If you didn’t already know what Radiography was, a simple google search will probably tell you that its something to do with X-rays. While that’s not entirely wrong, radiography consists of so much more. A radiographer will operate a range of imaging machines from X-rays to MRIs to produce an image that helps the medical team determine what is going on inside a patient’s body, or to treat an illness or injury. This is not to be confused with radiology which is more heavily focused on the diagnosis side.
A big part of their role will involve caring for anxious, wounded or sick patients, some of whom do not know what is wrong with their body, some of whom are terrified by what they do know, so good people skills are essential to provide them with proper support.
Is Radiography For Me?
Do you have a passion for healthcare and making a real impact on the lives of others, regardless of age and background? Are you fascinated by the resilience of the human body and ways in which it can overcome problems? Do you have a deep interest in technology and how it can be used in medical environments? Then it sounds like radiography is for you. But there are still two branches to choose from, diagnostic or therapeutic radiography.
This is the medical imaging side of radiography. If you value variety, you won’t be displeased with this choice. You may use a range of equipment to examine patients or specialise in one area such as ultrasound. As you gain experience or become more specialised you may also be involved in the interpretation and diagnosis conducted by a radiologist. You will also liaise with many other departments yo ensure the patient receives the correct follow up treatment.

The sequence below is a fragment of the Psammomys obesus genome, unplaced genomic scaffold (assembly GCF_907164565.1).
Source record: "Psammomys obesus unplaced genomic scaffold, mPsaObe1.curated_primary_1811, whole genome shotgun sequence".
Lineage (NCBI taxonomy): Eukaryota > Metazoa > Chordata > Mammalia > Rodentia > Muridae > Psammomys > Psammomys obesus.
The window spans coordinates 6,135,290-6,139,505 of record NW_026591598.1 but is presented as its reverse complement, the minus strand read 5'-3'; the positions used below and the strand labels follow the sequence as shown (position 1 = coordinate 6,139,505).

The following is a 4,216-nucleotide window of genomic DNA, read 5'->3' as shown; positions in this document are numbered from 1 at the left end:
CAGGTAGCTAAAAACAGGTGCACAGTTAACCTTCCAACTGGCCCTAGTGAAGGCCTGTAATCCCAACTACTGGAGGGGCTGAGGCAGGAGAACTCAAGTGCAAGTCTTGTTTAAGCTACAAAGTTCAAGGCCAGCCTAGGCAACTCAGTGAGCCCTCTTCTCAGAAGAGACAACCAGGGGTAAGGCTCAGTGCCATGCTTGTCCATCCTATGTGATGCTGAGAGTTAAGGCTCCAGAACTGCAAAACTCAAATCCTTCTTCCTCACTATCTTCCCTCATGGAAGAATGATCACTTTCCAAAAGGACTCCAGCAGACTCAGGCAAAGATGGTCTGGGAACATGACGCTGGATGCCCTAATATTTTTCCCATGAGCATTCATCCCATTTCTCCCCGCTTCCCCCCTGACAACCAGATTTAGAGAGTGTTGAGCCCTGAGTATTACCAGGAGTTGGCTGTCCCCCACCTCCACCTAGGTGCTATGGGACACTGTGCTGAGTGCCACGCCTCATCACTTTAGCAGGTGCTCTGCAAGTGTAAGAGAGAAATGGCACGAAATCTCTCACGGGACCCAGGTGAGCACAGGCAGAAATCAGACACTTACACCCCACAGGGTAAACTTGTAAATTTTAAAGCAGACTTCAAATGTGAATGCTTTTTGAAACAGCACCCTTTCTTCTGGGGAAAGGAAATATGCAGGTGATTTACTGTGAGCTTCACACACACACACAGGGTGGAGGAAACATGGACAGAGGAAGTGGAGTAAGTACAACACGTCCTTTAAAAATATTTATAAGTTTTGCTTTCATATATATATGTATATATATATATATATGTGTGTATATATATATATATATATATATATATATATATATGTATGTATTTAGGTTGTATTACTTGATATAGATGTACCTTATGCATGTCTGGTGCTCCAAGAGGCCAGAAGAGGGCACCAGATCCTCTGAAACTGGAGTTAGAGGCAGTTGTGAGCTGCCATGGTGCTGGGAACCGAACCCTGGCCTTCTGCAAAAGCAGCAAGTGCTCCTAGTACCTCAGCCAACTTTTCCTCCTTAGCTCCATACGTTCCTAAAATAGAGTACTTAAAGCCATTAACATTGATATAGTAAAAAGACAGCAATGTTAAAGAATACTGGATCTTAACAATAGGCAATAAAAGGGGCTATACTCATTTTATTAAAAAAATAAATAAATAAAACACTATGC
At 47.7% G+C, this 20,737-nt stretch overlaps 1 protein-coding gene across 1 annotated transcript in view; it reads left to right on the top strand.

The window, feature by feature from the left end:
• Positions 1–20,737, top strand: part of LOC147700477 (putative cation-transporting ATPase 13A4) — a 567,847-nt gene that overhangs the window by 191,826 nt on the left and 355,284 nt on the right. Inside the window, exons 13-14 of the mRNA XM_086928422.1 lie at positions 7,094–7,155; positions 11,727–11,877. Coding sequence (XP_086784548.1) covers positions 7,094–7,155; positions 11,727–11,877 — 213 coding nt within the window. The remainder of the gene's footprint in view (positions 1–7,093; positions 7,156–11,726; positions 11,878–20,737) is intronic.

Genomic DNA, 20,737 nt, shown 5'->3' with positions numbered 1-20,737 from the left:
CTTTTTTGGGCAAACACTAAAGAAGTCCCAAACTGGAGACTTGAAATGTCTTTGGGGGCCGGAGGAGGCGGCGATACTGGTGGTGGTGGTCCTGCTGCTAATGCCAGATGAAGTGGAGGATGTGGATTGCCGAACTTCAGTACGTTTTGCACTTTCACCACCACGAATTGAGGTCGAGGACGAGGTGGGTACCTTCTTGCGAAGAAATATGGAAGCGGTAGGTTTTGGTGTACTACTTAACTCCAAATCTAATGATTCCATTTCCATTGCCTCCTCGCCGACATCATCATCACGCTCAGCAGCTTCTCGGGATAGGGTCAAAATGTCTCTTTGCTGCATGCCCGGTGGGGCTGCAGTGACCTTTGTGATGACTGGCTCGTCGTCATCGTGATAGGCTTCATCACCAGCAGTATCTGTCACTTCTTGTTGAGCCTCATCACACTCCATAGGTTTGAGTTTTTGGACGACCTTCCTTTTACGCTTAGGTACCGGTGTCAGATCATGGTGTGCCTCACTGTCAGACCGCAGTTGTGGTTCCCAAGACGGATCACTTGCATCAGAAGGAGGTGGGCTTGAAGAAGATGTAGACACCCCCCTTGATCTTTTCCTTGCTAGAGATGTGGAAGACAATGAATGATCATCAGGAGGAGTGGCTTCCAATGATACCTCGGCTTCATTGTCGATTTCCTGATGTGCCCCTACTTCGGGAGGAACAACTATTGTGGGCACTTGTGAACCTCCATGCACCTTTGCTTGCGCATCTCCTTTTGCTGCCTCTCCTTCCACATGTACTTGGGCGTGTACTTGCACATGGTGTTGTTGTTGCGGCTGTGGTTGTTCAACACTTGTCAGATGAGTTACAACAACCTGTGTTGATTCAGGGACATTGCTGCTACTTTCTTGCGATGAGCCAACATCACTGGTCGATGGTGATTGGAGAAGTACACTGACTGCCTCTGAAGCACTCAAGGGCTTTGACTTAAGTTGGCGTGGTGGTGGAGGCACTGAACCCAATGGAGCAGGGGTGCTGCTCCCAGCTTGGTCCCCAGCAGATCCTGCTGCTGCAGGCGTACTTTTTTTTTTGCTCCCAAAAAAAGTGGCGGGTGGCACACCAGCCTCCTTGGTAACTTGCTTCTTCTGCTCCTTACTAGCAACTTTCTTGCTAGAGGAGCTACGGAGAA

This side of radiography is more heavily focused on patient care and involves the administration of radiation to help treat diseases, usually cancer. This role involves planning and explains treatment programs to your patients, calculating doses and operating machinery to safely and correctly apply them, and liaising with other departments while keeping accurate records to assist anyone else who handles the patient. You will need to offer emotional support and build a relationship with the patient and their family to help them in difficult times.
Forging Your Career Path
If you’re interested in a career in healthcare, much of the education process is the same up to degree level, requiring strong grades and at least one science at each tier of education. Following this you will need to take a radiography based degree that is approved by the Health and Care Professionals Council (HCPC), you can check the specific requirements for each university and review alternative entry options.
On completion of your degree and hence with plenty of placement experience, you will be ready to search for radiographer jobs, which is easier through an agency who specialise in health care roles. Further training will always be available if you want to specials further or need to learn new skills for developing technologies.
With plenty of options even outside of the hospital environment, this can be an extremely rewarding and varied career to choose.